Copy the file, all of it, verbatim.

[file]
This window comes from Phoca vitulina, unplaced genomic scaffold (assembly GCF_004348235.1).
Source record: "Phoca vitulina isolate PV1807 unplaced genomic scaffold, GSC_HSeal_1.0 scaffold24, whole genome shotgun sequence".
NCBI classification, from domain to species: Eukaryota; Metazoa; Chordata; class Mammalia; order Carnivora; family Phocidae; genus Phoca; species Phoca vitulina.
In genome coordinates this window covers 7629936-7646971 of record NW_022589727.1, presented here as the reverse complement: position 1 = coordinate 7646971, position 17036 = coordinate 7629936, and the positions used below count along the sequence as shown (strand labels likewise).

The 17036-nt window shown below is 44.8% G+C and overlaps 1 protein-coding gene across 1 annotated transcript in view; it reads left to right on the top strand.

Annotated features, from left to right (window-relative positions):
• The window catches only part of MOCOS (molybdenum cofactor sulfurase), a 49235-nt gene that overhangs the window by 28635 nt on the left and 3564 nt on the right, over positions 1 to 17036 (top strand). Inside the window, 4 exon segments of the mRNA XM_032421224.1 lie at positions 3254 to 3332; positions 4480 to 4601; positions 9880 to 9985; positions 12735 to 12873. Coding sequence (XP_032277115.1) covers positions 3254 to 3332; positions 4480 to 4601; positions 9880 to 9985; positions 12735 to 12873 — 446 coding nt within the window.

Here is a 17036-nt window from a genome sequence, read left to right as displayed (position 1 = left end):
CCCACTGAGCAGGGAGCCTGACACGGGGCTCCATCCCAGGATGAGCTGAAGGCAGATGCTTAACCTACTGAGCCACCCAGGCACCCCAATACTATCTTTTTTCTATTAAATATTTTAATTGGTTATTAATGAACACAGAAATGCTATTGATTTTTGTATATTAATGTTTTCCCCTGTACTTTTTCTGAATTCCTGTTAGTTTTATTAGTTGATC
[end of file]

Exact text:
This window comes from Phoca vitulina, unplaced genomic scaffold (assembly GCF_004348235.1).
Source record: "Phoca vitulina isolate PV1807 unplaced genomic scaffold, GSC_HSeal_1.0 scaffold24, whole genome shotgun sequence".
NCBI classification, from domain to species: Eukaryota; Metazoa; Chordata; class Mammalia; order Carnivora; family Phocidae; genus Phoca; species Phoca vitulina.
In genome coordinates this window covers 7629936-7646971 of record NW_022589727.1, presented here as the reverse complement: position 1 = coordinate 7646971, position 17036 = coordinate 7629936, and the positions used below count along the sequence as shown (strand labels likewise).

The 17036-nt window shown below is 44.8% G+C and overlaps 1 protein-coding gene across 1 annotated transcript in view; it reads left to right on the top strand.

Annotated features, from left to right (window-relative positions):
• The window catches only part of MOCOS (molybdenum cofactor sulfurase), a 49235-nt gene that overhangs the window by 28635 nt on the left and 3564 nt on the right, over positions 1 to 17036 (top strand). Inside the window, 4 exon segments of the mRNA XM_032421224.1 lie at positions 3254 to 3332; positions 4480 to 4601; positions 9880 to 9985; positions 12735 to 12873. Coding sequence (XP_032277115.1) covers positions 3254 to 3332; positions 4480 to 4601; positions 9880 to 9985; positions 12735 to 12873 — 446 coding nt within the window.

Here is a 17036-nt window from a genome sequence, read left to right as displayed (position 1 = left end):
CCCACTGAGCAGGGAGCCTGACACGGGGCTCCATCCCAGGATGAGCTGAAGGCAGATGCTTAACCTACTGAGCCACCCAGGCACCCCAATACTATCTTTTTTCTATTAAATATTTTAATTGGTTATTAATGAACACAGAAATGCTATTGATTTTTGTATATTAATGTTTTCCCCTGTACTTTTTCTGAATTCCTGTTAGTTTTATTAGTTGATC